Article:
"The world cares very little about what a man or woman knows; it is what a man or woman is able to do that counts." —Booker T. Washington

This is so true. People will judge you on what you accomplish, not what you know or what you talk about. In fact, if you know a lot or talk a lot but do not accomplish anything, people will wonder what happened. So the question is whether or not you will take the actions necessary to deliver on your potential. To do so, you will need to focus in on the three legs of the stool of success: Your ability, motivation and attitude.

Take some time this week to give some serious thought to these three areas. Your success depends on it! And when you have done some reflection, put the conclusions you come to into action!
____________________

Reproduced with permission from Chris Widener's Ezine. Chris Widener is an Internationally recognized speaker, author and radio host. He has authored over 450 articles and more than ten books, including a New York Times and Wall Street Journal Best-seller. He has produced over 85 CDs and DVDs on leadership, motivation and success In addition to being a featured contributing editor to the Jim Rohn One-Year Success Plan, Chris is a regular guest speaker receiving rave reviews! Chris demonstrates a style that is engaging and versatile while providing life-changing principles of leadership, motivation and success. If you would like to order Chris' products, including his Newest Release, The Art of Influence, as well as The Angel Inside, The Image, Live the Life You Always Dreamed Of or to book him to speak at your next event, go to http://www.chriswidener.com or send an email to speaker@chriswidener.com or call 877-929-0439. Also - to subscribe to Chris's free Ezine, send a blank email to subscribe@chriswidener.com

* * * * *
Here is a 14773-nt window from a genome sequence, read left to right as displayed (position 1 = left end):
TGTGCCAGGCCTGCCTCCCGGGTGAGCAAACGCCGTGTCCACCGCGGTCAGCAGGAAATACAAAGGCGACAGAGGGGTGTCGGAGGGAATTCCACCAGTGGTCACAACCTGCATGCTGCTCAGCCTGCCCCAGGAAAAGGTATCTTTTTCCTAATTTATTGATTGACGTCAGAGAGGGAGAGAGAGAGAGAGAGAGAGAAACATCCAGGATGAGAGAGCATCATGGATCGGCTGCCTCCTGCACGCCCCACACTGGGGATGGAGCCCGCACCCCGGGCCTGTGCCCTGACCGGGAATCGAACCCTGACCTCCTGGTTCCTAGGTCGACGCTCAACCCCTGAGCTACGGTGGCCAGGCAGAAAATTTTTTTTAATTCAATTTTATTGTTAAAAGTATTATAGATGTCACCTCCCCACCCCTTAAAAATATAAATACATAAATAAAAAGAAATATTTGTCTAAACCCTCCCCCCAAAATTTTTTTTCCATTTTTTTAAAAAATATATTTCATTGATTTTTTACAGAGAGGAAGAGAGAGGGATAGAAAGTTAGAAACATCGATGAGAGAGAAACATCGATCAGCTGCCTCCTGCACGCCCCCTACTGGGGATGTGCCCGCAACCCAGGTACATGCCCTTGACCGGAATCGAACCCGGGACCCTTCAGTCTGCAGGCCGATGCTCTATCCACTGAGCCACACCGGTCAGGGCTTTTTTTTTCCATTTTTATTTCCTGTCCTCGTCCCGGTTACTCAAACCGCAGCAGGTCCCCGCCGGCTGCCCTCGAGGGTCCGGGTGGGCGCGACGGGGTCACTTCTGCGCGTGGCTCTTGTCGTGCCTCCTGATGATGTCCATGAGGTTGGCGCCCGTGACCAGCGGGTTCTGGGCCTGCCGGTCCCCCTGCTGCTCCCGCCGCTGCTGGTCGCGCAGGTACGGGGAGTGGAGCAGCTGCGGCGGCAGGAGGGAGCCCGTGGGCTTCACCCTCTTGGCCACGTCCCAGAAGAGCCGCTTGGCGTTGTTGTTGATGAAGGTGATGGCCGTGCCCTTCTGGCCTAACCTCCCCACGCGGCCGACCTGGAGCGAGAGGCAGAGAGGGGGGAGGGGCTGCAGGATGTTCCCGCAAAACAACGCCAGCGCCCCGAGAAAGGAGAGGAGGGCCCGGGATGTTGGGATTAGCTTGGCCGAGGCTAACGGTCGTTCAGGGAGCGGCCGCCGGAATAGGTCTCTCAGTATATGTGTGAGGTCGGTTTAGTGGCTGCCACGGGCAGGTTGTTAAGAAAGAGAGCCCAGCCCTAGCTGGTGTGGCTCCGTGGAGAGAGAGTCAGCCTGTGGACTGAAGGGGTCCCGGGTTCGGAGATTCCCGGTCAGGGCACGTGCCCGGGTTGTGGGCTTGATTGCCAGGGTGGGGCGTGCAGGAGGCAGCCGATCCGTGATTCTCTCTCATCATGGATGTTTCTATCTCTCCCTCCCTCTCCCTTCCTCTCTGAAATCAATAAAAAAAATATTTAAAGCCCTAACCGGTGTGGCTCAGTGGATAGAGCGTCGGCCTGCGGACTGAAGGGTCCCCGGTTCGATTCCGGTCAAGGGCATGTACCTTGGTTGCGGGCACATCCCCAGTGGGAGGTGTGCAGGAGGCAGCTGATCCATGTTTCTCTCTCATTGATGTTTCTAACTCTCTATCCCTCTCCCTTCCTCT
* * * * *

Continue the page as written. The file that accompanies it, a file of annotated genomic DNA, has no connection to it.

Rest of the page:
Thursday, September 15, 2011

Leadership Moment - Civil War

Civil rights riots are occuring across the globe. Take a look back at our own history. Leaders rise to the challenge of promoting change, but do followers always know what their leaders are fighting to accomplish?



Monday, September 12, 2011

Katrina versus Irene--Did FEMA Learn?

Over the last few weeks, leaders from across the nation have faced many crisis situations including historic wildfires, hurricanes and flooding. As Hurricane Irene set her sights on the East Coast, I reflected upon the government's response to Hurricane Katrina in 2005. Would Hurricane Irene release her wrath upon a still recovering New York City, most specifically Manhattan? Had the Federal Emergency Management Agency (FEMA) learned from the disaster experienced with Hurricane Katrina?